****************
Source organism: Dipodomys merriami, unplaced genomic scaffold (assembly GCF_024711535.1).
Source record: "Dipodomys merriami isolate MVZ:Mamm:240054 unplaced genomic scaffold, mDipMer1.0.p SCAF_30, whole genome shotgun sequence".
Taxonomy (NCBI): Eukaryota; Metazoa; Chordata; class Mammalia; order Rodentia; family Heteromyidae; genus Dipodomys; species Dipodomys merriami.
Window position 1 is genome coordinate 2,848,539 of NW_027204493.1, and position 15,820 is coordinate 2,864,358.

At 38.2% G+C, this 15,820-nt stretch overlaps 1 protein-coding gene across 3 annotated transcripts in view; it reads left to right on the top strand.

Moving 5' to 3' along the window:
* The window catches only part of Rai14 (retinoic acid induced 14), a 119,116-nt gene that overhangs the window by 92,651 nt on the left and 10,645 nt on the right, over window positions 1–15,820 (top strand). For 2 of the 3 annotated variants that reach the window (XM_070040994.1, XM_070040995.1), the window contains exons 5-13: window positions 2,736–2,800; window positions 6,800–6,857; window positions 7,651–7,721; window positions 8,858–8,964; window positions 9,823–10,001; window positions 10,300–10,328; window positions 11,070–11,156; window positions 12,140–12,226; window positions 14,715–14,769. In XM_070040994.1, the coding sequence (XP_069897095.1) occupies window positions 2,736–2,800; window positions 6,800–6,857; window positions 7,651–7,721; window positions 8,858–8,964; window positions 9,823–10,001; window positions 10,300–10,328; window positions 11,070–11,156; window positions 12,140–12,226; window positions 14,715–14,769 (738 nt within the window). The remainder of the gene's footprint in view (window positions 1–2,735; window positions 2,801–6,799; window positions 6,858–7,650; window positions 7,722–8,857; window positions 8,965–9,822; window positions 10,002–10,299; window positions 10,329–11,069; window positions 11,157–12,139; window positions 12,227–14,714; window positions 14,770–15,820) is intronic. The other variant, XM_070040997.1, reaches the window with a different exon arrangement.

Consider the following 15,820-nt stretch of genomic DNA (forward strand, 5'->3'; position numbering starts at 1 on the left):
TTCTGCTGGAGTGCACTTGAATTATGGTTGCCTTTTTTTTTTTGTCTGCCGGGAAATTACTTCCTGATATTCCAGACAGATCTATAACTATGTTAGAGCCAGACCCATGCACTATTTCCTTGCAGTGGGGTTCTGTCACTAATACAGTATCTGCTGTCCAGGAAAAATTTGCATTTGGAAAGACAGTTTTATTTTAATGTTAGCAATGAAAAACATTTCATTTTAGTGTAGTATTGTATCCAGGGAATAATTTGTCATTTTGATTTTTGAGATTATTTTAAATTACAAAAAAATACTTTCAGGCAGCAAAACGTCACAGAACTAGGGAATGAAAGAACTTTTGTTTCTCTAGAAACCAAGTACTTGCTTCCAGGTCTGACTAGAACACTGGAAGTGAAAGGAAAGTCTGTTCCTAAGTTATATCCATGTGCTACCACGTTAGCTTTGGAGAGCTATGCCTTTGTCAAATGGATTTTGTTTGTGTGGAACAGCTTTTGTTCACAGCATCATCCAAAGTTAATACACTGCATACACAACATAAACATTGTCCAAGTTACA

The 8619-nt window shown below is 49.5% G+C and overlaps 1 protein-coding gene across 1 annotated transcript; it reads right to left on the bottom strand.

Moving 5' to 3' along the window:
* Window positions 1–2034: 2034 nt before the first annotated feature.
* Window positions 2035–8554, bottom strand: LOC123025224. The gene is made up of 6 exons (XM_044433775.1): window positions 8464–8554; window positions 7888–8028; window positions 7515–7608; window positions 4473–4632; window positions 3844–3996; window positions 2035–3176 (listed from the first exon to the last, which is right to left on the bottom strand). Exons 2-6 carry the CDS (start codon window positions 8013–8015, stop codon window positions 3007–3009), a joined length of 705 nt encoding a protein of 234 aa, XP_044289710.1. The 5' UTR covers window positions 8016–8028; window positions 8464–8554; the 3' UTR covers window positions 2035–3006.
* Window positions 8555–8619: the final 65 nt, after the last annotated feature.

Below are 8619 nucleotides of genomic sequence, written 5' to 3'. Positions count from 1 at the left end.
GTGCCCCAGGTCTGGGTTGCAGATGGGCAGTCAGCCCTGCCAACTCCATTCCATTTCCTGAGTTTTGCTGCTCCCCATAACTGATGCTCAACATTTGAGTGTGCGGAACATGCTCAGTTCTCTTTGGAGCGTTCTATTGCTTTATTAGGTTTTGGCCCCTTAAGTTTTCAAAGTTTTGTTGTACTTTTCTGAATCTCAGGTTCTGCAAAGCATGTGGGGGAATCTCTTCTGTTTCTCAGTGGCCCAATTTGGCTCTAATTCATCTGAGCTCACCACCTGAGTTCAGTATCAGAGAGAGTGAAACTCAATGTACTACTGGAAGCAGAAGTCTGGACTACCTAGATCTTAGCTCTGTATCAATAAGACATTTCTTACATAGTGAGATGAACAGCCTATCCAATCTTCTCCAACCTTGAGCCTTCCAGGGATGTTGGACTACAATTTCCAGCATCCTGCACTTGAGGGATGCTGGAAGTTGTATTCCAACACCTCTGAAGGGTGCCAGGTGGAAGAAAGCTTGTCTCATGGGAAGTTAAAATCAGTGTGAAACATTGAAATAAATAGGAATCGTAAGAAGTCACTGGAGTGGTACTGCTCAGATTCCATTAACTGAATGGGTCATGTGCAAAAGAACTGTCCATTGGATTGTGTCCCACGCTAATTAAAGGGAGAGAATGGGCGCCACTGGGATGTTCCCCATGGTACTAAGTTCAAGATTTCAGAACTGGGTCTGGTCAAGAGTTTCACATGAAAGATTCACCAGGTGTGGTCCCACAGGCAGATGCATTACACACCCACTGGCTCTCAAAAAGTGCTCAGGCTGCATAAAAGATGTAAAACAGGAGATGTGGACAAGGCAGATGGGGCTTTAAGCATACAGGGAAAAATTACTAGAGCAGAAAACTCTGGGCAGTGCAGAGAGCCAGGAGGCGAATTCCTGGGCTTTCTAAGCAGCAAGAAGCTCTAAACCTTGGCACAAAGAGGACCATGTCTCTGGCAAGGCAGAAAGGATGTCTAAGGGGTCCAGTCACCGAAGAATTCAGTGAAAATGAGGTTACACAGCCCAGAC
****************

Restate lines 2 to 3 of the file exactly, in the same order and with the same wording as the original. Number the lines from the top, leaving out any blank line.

Source record: "Dipodomys merriami isolate MVZ:Mamm:240054 unplaced genomic scaffold, mDipMer1.0.p SCAF_30, whole genome shotgun sequence".
Taxonomy (NCBI): Eukaryota; Metazoa; Chordata; class Mammalia; order Rodentia; family Heteromyidae; genus Dipodomys; species Dipodomys merriami.